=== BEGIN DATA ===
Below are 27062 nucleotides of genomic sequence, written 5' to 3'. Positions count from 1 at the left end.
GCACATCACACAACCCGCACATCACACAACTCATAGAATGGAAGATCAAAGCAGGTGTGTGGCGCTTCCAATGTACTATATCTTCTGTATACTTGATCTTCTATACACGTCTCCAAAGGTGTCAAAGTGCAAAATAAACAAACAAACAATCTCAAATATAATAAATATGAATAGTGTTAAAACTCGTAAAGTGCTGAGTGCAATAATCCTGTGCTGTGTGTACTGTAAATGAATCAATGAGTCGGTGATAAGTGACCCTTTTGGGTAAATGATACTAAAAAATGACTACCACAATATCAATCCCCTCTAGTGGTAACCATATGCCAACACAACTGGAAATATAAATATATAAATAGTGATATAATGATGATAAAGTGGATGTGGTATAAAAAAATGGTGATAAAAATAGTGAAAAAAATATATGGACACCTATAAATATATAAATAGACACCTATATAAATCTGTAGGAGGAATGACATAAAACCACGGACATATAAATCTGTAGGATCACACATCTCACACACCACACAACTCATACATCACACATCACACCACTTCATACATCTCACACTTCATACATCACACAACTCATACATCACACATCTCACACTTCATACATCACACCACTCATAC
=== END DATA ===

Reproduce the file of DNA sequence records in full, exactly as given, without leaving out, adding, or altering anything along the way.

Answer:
Below are 27062 nucleotides of genomic sequence, written 5' to 3'. Positions count from 1 at the left end.
GCACATCACACAACCCGCACATCACACAACTCATAGAATGGAAGATCAAAGCAGGTGTGTGGCGCTTCCAATGTACTATATCTTCTGTATACTTGATCTTCTATACACGTCTCCAAAGGTGTCAAAGTGCAAAATAAACAAACAAACAATCTCAAATATAATAAATATGAATAGTGTTAAAACTCGTAAAGTGCTGAGTGCAATAATCCTGTGCTGTGTGTACTGTAAATGAATCAATGAGTCGGTGATAAGTGACCCTTTTGGGTAAATGATACTAAAAAATGACTACCACAATATCAATCCCCTCTAGTGGTAACCATATGCCAACACAACTGGAAATATAAATATATAAATAGTGATATAATGATGATAAAGTGGATGTGGTATAAAAAAATGGTGATAAAAATAGTGAAAAAAATATATGGACACCTATAAATATATAAATAGACACCTATATAAATCTGTAGGAGGAATGACATAAAACCACGGACATATAAATCTGTAGGATCACACATCTCACACACCACACAACTCATACATCACACATCACACCACTTCATACATCTCACACTTCATACATCACACAACTCATACATCACACATCTCACACTTCATACATCACACCACTCATAC